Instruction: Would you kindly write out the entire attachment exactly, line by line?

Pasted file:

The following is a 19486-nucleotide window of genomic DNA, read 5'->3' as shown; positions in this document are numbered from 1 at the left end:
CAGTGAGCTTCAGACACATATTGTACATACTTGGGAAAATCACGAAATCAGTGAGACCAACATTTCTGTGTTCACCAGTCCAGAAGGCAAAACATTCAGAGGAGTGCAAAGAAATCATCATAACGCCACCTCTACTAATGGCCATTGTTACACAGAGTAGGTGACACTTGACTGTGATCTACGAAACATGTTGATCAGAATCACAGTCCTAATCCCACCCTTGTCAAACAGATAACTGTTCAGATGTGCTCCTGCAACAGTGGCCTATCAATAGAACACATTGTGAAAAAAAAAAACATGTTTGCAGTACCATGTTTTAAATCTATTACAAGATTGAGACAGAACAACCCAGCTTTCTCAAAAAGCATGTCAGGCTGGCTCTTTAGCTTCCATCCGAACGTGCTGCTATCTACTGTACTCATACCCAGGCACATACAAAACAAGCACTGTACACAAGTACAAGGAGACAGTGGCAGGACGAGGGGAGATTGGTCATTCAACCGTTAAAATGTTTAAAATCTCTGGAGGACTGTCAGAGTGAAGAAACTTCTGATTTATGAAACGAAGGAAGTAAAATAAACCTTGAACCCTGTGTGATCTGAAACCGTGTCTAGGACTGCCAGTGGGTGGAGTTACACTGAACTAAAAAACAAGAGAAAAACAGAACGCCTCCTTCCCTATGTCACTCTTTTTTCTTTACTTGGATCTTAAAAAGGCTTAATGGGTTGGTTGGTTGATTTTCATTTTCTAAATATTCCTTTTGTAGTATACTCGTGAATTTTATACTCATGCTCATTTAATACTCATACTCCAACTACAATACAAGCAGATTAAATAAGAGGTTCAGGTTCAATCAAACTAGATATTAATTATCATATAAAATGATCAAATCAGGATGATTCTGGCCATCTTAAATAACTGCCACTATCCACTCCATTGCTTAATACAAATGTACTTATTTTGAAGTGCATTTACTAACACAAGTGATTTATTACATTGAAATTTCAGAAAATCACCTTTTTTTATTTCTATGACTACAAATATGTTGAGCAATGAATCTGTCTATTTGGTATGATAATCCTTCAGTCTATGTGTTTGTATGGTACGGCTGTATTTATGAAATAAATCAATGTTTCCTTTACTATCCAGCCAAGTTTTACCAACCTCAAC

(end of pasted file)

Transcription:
The following is a 19486-nucleotide window of genomic DNA, read 5'->3' as shown; positions in this document are numbered from 1 at the left end:
CAGTGAGCTTCAGACACATATTGTACATACTTGGGAAAATCACGAAATCAGTGAGACCAACATTTCTGTGTTCACCAGTCCAGAAGGCAAAACATTCAGAGGAGTGCAAAGAAATCATCATAACGCCACCTCTACTAATGGCCATTGTTACACAGAGTAGGTGACACTTGACTGTGATCTACGAAACATGTTGATCAGAATCACAGTCCTAATCCCACCCTTGTCAAACAGATAACTGTTCAGATGTGCTCCTGCAACAGTGGCCTATCAATAGAACACATTGTGAAAAAAAAAAACATGTTTGCAGTACCATGTTTTAAATCTATTACAAGATTGAGACAGAACAACCCAGCTTTCTCAAAAAGCATGTCAGGCTGGCTCTTTAGCTTCCATCCGAACGTGCTGCTATCTACTGTACTCATACCCAGGCACATACAAAACAAGCACTGTACACAAGTACAAGGAGACAGTGGCAGGACGAGGGGAGATTGGTCATTCAACCGTTAAAATGTTTAAAATCTCTGGAGGACTGTCAGAGTGAAGAAACTTCTGATTTATGAAACGAAGGAAGTAAAATAAACCTTGAACCCTGTGTGATCTGAAACCGTGTCTAGGACTGCCAGTGGGTGGAGTTACACTGAACTAAAAAACAAGAGAAAAACAGAACGCCTCCTTCCCTATGTCACTCTTTTTTCTTTACTTGGATCTTAAAAAGGCTTAATGGGTTGGTTGGTTGATTTTCATTTTCTAAATATTCCTTTTGTAGTATACTCGTGAATTTTATACTCATGCTCATTTAATACTCATACTCCAACTACAATACAAGCAGATTAAATAAGAGGTTCAGGTTCAATCAAACTAGATATTAATTATCATATAAAATGATCAAATCAGGATGATTCTGGCCATCTTAAATAACTGCCACTATCCACTCCATTGCTTAATACAAATGTACTTATTTTGAAGTGCATTTACTAACACAAGTGATTTATTACATTGAAATTTCAGAAAATCACCTTTTTTTATTTCTATGACTACAAATATGTTGAGCAATGAATCTGTCTATTTGGTATGATAATCCTTCAGTCTATGTGTTTGTATGGTACGGCTGTATTTATGAAATAAATCAATGTTTCCTTTACTATCCAGCCAAGTTTTACCAACCTCAAC